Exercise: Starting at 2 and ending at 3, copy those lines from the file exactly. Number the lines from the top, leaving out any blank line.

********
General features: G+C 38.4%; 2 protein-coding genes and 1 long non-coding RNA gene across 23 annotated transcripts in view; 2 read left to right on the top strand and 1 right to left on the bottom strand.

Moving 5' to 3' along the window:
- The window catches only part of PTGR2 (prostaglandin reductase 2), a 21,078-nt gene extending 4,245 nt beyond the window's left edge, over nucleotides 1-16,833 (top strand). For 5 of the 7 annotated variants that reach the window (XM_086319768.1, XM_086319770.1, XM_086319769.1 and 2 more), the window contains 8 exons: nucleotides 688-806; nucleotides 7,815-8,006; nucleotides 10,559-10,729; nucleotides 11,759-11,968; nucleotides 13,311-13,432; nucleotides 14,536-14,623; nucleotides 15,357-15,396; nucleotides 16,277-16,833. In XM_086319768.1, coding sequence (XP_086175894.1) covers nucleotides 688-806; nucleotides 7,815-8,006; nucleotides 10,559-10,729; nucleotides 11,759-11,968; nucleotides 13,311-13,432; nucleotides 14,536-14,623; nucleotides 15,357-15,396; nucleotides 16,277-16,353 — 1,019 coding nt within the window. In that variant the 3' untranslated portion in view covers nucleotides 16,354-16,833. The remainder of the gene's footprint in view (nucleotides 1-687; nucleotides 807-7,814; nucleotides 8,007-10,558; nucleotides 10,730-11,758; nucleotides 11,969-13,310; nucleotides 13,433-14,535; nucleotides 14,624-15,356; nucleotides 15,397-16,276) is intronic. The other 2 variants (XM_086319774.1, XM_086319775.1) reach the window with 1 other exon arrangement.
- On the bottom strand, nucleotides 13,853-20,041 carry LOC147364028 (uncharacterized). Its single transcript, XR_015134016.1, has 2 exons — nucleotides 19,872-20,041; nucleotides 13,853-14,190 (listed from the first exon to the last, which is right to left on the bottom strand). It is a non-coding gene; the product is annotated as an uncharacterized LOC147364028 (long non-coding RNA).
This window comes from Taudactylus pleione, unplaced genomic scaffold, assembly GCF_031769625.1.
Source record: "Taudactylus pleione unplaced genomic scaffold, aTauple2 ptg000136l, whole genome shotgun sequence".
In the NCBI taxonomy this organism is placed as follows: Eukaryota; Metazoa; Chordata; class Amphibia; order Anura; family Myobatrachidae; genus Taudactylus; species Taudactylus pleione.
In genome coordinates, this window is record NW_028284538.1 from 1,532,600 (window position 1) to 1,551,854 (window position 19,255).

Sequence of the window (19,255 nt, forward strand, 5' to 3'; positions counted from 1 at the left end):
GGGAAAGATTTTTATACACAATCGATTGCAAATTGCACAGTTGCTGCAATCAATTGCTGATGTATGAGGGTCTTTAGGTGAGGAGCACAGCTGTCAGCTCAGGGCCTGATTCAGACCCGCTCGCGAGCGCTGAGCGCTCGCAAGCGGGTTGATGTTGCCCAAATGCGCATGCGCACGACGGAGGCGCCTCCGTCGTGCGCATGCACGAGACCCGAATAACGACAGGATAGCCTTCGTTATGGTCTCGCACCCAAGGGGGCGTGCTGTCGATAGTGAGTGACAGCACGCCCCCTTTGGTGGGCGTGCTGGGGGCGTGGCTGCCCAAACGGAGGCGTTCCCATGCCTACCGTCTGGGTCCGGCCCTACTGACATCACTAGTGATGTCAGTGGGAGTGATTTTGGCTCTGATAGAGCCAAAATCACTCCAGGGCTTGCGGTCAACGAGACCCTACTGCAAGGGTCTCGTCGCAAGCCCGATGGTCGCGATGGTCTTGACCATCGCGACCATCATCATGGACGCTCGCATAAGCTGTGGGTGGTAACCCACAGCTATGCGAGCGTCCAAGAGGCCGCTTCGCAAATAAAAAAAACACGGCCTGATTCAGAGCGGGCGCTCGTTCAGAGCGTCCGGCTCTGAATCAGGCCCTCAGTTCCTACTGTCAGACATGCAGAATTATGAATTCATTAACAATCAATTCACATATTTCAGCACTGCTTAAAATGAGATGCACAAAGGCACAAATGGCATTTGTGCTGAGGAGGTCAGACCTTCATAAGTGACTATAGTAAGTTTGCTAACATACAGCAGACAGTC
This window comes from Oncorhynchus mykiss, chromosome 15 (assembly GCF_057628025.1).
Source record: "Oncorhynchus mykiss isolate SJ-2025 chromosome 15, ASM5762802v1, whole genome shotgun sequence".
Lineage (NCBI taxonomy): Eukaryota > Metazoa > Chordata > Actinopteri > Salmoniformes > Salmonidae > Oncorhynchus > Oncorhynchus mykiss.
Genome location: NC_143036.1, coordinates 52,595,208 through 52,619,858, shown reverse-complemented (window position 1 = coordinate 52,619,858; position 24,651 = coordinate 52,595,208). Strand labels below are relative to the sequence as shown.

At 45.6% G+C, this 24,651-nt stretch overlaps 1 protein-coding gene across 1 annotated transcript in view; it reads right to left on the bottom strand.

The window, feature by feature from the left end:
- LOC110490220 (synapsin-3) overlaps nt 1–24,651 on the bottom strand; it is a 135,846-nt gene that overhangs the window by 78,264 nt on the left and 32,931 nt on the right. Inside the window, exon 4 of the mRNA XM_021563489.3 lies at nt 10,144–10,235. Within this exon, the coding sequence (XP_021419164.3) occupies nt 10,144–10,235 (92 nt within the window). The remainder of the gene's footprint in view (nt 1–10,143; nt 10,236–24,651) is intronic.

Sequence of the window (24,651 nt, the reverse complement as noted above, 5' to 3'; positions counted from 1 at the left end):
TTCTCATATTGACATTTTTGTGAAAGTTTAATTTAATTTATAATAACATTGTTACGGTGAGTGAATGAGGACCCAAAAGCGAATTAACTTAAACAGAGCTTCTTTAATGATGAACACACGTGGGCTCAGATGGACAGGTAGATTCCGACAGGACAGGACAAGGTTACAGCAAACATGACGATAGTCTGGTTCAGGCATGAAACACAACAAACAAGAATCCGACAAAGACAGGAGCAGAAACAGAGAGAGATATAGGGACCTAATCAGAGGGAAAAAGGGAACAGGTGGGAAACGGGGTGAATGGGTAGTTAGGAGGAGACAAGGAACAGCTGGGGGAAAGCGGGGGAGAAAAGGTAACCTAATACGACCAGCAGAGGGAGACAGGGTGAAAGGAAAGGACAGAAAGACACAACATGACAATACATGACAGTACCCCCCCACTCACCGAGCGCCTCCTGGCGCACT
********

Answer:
Moving 5' to 3' along the window:
- The window catches only part of PTGR2 (prostaglandin reductase 2), a 21,078-nt gene extending 4,245 nt beyond the window's left edge, over nucleotides 1-16,833 (top strand). For 5 of the 7 annotated variants that reach the window (XM_086319768.1, XM_086319770.1, XM_086319769.1 and 2 more), the window contains 8 exons: nucleotides 688-806; nucleotides 7,815-8,006; nucleotides 10,559-10,729; nucleotides 11,759-11,968; nucleotides 13,311-13,432; nucleotides 14,536-14,623; nucleotides 15,357-15,396; nucleotides 16,277-16,833. In XM_086319768.1, coding sequence (XP_086175894.1) covers nucleotides 688-806; nucleotides 7,815-8,006; nucleotides 10,559-10,729; nucleotides 11,759-11,968; nucleotides 13,311-13,432; nucleotides 14,536-14,623; nucleotides 15,357-15,396; nucleotides 16,277-16,353 — 1,019 coding nt within the window. In that variant the 3' untranslated portion in view covers nucleotides 16,354-16,833. The remainder of the gene's footprint in view (nucleotides 1-687; nucleotides 807-7,814; nucleotides 8,007-10,558; nucleotides 10,730-11,758; nucleotides 11,969-13,310; nucleotides 13,433-14,535; nucleotides 14,624-15,356; nucleotides 15,397-16,276) is intronic. The other 2 variants (XM_086319774.1, XM_086319775.1) reach the window with 1 other exon arrangement.